The use of TMS has experienced significant growth in its use since its FDA clearance in 2009. TMS involves the use of a rapidly moving magnetic field to induce a small electric current in the left dorsolateral prefrontal cortex of the brain, an area that has decreased activity when patients are depressed. There are now 2 devices cleared by the FDA-the Neuronetics device (since 2009) and a device from Brainsway (since 2013). The latter uses a different magnetic configuration and purports to offer deeper stimulation.

Outcomes studies on the Neuronetics device demonstrate a 58% response rate in normal clinical practice in a population with moderately treatment resistant depression (patients failed an average of 2.5 antidepressants prior to treatment).4 The Brainsway study has yet to be published, so comparisons are difficult, but the treatment paradigm uses 5 treatments a week for 5 weeks, rather than 6 with TMS and 20 minutes rather than 37.5 minutes of treatment during every session.

Insurers are slowly increasing their support of this intervention, and many companies now have coverage policies. Issues about treatment of bipolar depression and the use of maintenance treatment have yet to be clarified from research studies. Several other devices are in the process of either FDA review or in clinical trials.

Q. Who are the right patients for neurostimulation?

A. ECT candidates are patients who require quick responses due to severity, suicide risk, or psychosis and are usually fully disabled by their depressions. They have often failed several other interventions, including medications and psychotherapy.

Should VNS become a more reliably covered intervention, one of the best populations would be patients with severe illness that has been chronic. In my experience, ECT responders who require maintenance ECT are ideal candidates. Often they can be maintained with VNS and no longer require ECT. As well, VNS has demonstrated efficacy and has FDA approval for use with bipolar depression, often a population that has limited options for treatment.

TMS, in its current format, is likely not as reliable with severe depression as ECT. It probably will work best with moderate to marked depressions. My experience suggests a better response when used in addition to antidepressant medication but it may also be useful in patients who have been intolerant of multiple antidepressant medications given the lack of systemic side effects. TMS is very well tolerated with only a small incidence of mild to moderate headache during the time of stimulation which is usually for only 4 seconds during each 30 seconds of treatment. The main barriers to use are insurance coverage, time commitment (45 minutes, 5 days a week for up to 6 weeks), and availability of equipment which varies by location.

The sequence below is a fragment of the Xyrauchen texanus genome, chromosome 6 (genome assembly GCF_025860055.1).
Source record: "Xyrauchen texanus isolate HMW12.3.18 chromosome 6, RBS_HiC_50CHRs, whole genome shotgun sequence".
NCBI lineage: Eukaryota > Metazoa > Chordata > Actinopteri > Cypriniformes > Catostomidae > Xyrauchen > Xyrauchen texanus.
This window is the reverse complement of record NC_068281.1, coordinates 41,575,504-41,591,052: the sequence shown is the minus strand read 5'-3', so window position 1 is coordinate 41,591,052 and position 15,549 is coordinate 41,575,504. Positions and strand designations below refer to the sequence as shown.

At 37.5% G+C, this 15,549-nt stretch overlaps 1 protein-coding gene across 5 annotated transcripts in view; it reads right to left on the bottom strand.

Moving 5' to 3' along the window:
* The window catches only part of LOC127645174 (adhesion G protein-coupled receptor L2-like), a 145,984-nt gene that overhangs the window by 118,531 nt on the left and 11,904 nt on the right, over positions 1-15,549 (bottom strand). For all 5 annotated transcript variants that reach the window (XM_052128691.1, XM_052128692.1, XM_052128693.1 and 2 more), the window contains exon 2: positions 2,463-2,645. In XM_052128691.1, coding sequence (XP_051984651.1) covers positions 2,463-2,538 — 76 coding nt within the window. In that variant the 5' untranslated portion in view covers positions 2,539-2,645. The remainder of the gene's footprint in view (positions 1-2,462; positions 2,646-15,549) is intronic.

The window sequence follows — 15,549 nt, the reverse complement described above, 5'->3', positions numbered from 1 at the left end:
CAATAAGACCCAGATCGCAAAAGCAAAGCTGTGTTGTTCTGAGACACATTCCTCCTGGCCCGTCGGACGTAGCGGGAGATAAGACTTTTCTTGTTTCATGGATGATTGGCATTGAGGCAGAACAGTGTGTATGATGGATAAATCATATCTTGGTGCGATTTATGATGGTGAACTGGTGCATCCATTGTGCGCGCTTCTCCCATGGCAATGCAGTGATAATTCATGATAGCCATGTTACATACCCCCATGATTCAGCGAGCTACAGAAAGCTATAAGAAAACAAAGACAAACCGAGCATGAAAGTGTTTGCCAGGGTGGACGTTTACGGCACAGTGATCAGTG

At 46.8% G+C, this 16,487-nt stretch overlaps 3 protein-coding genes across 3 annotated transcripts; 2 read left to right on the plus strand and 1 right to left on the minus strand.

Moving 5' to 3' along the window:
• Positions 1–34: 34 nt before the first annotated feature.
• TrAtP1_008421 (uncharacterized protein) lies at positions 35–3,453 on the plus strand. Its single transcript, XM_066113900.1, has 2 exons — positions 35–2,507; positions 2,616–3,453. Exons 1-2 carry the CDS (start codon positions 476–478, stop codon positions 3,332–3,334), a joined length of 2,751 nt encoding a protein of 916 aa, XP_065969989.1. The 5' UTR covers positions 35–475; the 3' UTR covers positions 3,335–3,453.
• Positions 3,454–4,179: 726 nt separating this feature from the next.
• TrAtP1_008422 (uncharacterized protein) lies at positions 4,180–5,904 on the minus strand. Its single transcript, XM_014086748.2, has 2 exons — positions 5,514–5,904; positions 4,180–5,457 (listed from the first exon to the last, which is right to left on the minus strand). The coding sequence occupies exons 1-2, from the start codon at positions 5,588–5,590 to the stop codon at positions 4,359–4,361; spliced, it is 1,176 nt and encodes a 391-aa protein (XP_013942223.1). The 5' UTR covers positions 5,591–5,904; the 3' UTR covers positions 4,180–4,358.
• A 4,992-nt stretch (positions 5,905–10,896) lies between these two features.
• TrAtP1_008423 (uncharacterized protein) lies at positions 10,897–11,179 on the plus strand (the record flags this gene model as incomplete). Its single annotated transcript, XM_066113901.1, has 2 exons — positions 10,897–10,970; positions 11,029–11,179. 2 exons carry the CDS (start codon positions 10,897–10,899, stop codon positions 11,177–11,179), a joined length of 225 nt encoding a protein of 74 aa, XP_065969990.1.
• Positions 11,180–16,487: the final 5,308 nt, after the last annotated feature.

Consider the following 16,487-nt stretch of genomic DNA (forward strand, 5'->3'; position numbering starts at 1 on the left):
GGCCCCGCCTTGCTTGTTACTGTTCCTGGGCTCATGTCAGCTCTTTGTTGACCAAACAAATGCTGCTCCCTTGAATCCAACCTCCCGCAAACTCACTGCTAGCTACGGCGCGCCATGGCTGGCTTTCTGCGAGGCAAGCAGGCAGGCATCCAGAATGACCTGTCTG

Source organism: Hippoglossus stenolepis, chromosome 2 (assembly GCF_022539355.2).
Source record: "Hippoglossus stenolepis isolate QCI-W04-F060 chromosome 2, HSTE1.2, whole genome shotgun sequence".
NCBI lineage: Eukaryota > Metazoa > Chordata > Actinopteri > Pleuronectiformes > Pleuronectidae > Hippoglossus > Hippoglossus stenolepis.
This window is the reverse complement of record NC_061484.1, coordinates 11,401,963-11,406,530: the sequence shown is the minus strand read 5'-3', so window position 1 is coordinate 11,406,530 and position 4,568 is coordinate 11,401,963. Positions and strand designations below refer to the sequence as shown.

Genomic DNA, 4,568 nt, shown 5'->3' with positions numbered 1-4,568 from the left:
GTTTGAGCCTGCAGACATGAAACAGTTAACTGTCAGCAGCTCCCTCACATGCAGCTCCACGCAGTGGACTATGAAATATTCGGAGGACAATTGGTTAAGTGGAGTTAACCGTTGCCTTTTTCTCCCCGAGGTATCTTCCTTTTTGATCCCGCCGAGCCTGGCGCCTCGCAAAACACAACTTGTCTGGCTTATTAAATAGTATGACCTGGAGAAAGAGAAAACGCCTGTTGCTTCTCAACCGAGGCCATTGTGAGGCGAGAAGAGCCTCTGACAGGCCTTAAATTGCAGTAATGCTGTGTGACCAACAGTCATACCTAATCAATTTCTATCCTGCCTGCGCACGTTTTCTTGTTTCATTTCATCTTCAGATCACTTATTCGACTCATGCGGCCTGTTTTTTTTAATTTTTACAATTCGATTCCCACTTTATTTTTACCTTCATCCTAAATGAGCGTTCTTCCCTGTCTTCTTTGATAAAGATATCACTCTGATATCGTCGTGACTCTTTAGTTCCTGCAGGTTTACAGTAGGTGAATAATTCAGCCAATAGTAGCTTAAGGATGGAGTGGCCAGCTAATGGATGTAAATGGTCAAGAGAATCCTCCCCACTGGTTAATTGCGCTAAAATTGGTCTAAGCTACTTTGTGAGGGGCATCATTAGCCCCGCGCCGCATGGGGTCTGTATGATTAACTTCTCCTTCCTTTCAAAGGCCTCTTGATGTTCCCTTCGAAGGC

Q. What does the future hold for neurostimulation?

A.Neurostimulation will likely occupy a greater piece of the psychiatric treatment paradigm. It offers effective interventions for people with severe illness and a non-pharmacologic intervention for patients with moderate to marked presentations. New devices in development may permit shorter courses of treatment and even the possibility of home use.

Suggested reading: Cusin C, Doherty DD. Somatic therapies for treatment-resistant depression: ECT, TMS, VNS, DBS. Biol Mood Anxiety Disord. 2012;2:14.


Dr Aaronson reports that he is a consultant for Neuronetics; an investigator for Neuronetics, Cervel Neurotech, and Neosync; and received a research grant from Stanley Medical Research Institute for Transcranial Direct Current Stimulation.


1. Kellner CH, Knapp RG, Petrides G, et al. Continuation electroconvulsive therapy vs pharmacotherapy for relapse prevention in major depression: a multisite study from the Consortium for Research in Electroconvulsive Therapy (CORE). Arch Gen Psychiatry. 2006;63:1337-1344.
2. Sackheim HA, Haskett RF, Mulsant BH, et al. Continuation pharmacotherapy in the prevention of relapse following electroconvulsive therapy: A randomized controlled trial. JAMA. 2001;285:1299-1307.
3. Aaronson ST, Carpenter LL, Conway CR, et al. Vagus nerve stimulation therapy randomized to different amounts of electrical charge for treatment-resistant depression: acute and chronic effects. Brain Stimul. 2013;6:631-640.
4. Carpenter LL1, Janicak PG, Aaronson ST, et al. Transcranial magnetic stimulation (TMS) for major depression: a multisite, naturalistic, observational study of acute treatment outcomes in clinical practice. Depress Anxiety. 2012;29:587-596.